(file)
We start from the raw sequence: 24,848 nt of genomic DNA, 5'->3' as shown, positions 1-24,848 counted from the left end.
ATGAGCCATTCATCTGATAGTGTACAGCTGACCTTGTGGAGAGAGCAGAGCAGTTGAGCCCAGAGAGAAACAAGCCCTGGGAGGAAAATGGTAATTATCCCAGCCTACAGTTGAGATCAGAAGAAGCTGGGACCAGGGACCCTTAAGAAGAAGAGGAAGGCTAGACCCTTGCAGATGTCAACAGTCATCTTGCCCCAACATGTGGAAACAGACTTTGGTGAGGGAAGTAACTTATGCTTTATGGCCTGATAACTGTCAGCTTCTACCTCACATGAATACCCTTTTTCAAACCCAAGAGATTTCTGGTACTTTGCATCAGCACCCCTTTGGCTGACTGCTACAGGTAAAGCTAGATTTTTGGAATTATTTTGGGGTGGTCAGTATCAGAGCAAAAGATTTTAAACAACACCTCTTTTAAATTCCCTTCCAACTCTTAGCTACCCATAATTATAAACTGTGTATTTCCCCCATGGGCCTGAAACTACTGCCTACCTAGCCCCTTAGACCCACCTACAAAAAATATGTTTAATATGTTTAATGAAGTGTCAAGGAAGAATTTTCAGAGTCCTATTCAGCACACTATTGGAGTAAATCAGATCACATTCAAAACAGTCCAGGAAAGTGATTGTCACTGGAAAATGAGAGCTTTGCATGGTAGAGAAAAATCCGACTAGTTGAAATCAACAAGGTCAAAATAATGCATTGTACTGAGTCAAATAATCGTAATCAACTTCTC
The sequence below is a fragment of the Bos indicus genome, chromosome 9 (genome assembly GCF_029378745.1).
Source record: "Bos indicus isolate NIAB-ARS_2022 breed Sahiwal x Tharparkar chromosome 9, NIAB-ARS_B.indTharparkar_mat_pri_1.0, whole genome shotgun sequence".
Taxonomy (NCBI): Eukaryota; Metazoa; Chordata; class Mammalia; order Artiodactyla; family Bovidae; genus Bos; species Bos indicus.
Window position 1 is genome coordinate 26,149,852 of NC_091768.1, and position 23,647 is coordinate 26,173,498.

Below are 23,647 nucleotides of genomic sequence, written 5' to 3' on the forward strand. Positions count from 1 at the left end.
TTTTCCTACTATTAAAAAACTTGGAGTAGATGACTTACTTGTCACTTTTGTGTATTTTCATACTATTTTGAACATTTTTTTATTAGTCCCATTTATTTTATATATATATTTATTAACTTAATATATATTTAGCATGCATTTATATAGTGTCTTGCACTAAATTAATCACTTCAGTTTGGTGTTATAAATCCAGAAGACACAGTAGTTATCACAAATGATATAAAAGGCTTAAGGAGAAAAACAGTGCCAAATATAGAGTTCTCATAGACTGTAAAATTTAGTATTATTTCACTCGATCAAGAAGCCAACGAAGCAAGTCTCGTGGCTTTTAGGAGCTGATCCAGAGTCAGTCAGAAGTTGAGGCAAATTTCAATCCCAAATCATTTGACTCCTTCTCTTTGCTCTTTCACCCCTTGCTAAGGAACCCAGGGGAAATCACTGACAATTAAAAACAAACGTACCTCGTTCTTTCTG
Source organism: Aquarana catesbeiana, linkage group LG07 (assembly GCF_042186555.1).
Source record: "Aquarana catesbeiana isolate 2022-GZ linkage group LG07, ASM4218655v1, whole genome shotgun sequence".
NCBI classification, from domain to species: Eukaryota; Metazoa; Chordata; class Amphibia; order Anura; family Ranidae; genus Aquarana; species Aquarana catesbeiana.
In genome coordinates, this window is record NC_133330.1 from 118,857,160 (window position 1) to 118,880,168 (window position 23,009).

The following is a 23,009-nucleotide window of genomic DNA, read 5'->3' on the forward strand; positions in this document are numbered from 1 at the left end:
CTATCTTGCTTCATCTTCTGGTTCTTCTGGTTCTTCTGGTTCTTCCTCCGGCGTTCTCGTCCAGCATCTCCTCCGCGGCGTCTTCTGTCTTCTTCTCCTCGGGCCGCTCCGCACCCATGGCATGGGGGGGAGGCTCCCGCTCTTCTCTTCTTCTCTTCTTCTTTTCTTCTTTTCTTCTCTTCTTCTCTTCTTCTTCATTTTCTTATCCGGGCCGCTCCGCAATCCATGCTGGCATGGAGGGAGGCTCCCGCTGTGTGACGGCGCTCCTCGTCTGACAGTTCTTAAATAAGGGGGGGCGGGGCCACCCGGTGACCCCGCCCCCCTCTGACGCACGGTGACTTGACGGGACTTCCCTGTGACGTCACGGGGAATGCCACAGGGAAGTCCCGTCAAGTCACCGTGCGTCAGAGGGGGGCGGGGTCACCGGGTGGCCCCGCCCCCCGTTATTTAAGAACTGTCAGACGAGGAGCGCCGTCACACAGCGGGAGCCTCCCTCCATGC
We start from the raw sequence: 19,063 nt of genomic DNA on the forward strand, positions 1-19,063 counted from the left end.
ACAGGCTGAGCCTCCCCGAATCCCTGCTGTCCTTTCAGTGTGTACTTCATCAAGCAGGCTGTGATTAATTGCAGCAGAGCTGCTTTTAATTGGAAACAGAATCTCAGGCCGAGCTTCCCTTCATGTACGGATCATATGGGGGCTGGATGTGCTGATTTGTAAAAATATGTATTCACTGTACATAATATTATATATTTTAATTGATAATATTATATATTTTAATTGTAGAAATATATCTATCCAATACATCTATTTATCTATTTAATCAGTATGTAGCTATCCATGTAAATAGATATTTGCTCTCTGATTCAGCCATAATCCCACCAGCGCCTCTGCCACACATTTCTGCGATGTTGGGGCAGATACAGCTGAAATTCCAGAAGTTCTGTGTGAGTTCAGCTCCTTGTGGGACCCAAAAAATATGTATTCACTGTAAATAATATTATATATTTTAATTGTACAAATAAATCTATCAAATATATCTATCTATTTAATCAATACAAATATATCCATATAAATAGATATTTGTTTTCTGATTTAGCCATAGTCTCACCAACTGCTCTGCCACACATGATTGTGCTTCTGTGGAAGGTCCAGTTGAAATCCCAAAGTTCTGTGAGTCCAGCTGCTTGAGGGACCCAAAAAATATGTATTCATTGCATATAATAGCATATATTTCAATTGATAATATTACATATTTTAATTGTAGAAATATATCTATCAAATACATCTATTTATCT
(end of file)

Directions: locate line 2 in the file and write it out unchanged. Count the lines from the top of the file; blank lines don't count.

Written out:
ATGAGCCATTCATCTGATAGTGTACAGCTGACCTTGTGGAGAGAGCAGAGCAGTTGAGCCCAGAGAGAAACAAGCCCTGGGAGGAAAATGGTAATTATCCCAGCCTACAGTTGAGATCAGAAGAAGCTGGGACCAGGGACCCTTAAGAAGAAGAGGAAGGCTAGACCCTTGCAGATGTCAACAGTCATCTTGCCCCAACATGTGGAAACAGACTTTGGTGAGGGAAGTAACTTATGCTTTATGGCCTGATAACTGTCAGCTTCTACCTCACATGAATACCCTTTTTCAAACCCAAGAGATTTCTGGTACTTTGCATCAGCACCCCTTTGGCTGACTGCTACAGGTAAAGCTAGATTTTTGGAATTATTTTGGGGTGGTCAGTATCAGAGCAAAAGATTTTAAACAACACCTCTTTTAAATTCCCTTCCAACTCTTAGCTACCCATAATTATAAACTGTGTATTTCCCCCATGGGCCTGAAACTACTGCCTACCTAGCCCCTTAGACCCACCTACAAAAAATATGTTTAATATGTTTAATGAAGTGTCAAGGAAGAATTTTCAGAGTCCTATTCAGCACACTATTGGAGTAAATCAGATCACATTCAAAACAGTCCAGGAAAGTGATTGTCACTGGAAAATGAGAGCTTTGCATGGTAGAGAAAAATCCGACTAGTTGAAATCAACAAGGTCAAAATAATGCATTGTACTGAGTCAAATAATCGTAATCAACTTCTC